I know I wrote an article about all the seagrass in Mahahual a couple of months ago, but today I watched a bulldozer clear the beach today of all the seagrass that has washed up in the last two days. I have never seen this much seagrass in all my time in the Caribbean, and it keeps coming.
I have to really commend all the people and the hard work they are doing to keep the beach clean of seagrass for the tourists that come here. I watch the waiters and other people everyday raking up the beaches here of seagrass, and it seems like as soon as they rake it up, the next morning the beaches are full again.
I have been getting a lot of searches and questions on this blog lately about all the seagrass in Mahahual, and why it is so bad this year. So I did some research, and this is all I could come up with at the moment.
I got the following below from ipsnews.net, and is the best explanation I can find so far.
“When scientists speak of the Sargasso Sea, which occupies part of the Atlantic Ocean, there is usually little mention of things drifting out because of the immobile currents.
That is until now. Over the past few weeks, seaweed from the Sargasso Sea has been making its way towards the Caribbean, washing up en masse on beaches as surrounding currents change with weather and temperature patterns.
It’s a situation that is posing serious problems for local ecosystems and critical industries such as tourism and fishing.
Changing currents and more powerful storms due to climate change are one possibility. Another is rising ocean temperatures, and the resulting effects on the growth rates of different marine species.
Increased temperatures and the associated effects may be the precursor which is somehow affecting the overall physiology of the various species of this weed causing, maybe, excessive growth; hence the excessive amounts of the weed seen in aquatic environments.”
The species being observed is a brown, macro-algae called Sargussum fluitans (sargassum seaweed), a free-floating algae found on the open sea surface and known to occur in this region. It is often found in association with Sargasso weed (Sargassum natans) that is native to the Caribbean.
It’s hard to tell the real reason why the sargassum weed is washing up on shores in the Caribbean without some kind of technical assessment,” Sandra Prescod Dalrymple, environmental resource management specialist with ESP Consultants (Caribbean) Inc. told IPS.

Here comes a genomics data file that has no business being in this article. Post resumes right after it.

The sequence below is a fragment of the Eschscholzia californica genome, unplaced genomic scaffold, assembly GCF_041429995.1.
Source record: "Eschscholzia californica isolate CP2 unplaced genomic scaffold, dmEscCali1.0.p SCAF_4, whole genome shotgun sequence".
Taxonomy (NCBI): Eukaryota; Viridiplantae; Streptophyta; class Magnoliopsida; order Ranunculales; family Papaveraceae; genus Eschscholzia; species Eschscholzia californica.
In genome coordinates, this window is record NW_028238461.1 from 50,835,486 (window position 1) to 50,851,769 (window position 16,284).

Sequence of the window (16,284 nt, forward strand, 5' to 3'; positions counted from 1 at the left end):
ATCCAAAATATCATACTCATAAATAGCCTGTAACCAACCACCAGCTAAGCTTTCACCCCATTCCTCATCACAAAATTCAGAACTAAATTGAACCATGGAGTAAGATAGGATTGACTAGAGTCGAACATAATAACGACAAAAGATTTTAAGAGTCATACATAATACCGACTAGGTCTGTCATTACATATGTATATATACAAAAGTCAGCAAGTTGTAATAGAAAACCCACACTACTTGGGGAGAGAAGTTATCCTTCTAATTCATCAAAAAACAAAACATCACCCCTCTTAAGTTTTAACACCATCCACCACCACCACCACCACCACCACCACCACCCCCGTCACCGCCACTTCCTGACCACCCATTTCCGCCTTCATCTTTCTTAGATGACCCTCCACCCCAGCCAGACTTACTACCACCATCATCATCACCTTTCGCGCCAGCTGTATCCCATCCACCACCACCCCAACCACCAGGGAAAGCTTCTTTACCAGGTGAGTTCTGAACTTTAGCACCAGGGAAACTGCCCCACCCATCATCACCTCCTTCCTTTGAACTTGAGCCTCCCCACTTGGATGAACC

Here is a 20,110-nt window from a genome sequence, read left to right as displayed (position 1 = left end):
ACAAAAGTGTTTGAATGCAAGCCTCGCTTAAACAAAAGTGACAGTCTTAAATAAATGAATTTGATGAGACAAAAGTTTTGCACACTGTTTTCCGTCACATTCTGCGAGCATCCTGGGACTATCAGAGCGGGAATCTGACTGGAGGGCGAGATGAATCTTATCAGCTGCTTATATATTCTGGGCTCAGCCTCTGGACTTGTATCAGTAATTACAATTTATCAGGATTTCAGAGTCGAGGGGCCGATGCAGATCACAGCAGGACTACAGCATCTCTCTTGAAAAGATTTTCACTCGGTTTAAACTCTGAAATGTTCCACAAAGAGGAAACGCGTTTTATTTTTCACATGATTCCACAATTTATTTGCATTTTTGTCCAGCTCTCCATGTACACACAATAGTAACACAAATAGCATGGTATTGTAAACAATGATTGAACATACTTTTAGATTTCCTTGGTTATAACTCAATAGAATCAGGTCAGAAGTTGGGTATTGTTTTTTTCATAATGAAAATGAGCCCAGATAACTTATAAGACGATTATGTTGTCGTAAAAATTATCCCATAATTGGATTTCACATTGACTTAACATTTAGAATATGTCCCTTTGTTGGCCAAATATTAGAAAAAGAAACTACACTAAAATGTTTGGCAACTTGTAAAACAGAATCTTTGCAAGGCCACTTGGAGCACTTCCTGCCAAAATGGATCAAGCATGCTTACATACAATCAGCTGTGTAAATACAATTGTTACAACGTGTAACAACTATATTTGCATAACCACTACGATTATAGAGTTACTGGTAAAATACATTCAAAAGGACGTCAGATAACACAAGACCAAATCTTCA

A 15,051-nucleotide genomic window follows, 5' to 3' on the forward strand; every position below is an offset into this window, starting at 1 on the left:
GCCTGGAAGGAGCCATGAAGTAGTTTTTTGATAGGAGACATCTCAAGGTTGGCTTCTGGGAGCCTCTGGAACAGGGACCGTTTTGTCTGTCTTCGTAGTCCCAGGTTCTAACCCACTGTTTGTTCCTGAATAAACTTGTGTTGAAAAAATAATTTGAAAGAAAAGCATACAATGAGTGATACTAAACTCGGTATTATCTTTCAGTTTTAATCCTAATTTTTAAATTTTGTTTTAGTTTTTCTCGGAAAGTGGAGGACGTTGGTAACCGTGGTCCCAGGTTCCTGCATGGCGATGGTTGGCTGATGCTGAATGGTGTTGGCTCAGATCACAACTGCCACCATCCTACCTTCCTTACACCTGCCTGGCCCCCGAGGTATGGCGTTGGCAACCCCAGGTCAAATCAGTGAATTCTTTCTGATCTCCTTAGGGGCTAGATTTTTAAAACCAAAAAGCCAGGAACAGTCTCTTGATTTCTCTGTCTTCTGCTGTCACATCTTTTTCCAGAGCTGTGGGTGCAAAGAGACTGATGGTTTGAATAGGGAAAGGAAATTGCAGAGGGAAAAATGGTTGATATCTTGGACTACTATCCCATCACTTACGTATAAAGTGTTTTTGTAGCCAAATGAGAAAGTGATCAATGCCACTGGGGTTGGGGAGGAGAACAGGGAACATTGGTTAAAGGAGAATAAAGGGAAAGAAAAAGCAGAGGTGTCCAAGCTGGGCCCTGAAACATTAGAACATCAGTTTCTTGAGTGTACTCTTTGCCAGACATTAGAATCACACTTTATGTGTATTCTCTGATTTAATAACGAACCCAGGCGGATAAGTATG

“It could be as a result of strong winds that cause strong wave action, winter swells or a combination of things.”
Regardless of the cause, she noted that that the effects are both immediate – such as flies and other vermin, putrid scent, and inconvenience for beach users – as well as long term, and that there could be serious health issues if the situation is not dealt with in a timely and effective manner.
“The tourism industry will be impacted since tourists usually come to the region primarily for its sea and sand,” Dalrymple said, adding that “other longer term impacts could be seen in beach erosion since seaweed usually protects the beach by absorbing wave energy thereby reducing the impacts of waves on the ocean.”
The general public is advised that while this new invasion is a nuisance, it poses no immediate threat to human health but all must exercise due care and caution if working continuously and directly within its environs. The sulphurous odour associated with it is primarily a result of decaying processes once the weed becomes stagnant in an area and is allowed to die.”
I know all the resorts and restaurants in Mahahual and the surrounding areas are fighting the seagrass daily. I even heard a couple of dive instructors talk about today how hard it was to get to their dive boat. There were heavy winds today (around 23 mph), which caused two cruise ships to cancel, and even more seagrass was washed ashore.
But don’t worry if you are coming to Mahahual to go to the beaches. People are getting up here at the crack of dawn on cruise ship day to clean the beaches of seagrass so tourists can enjoy the beaches. It has been a long and tough daily fight, and I have been impressed with all the hard work to clear the beaches.
I took some photos to give readers a chance to see how the seagrass is collected and then buried in the sand. It is mostly water so the sand absorbs the seagrass.
Thanks for reading,
Stewart Rogers USA-South Carolina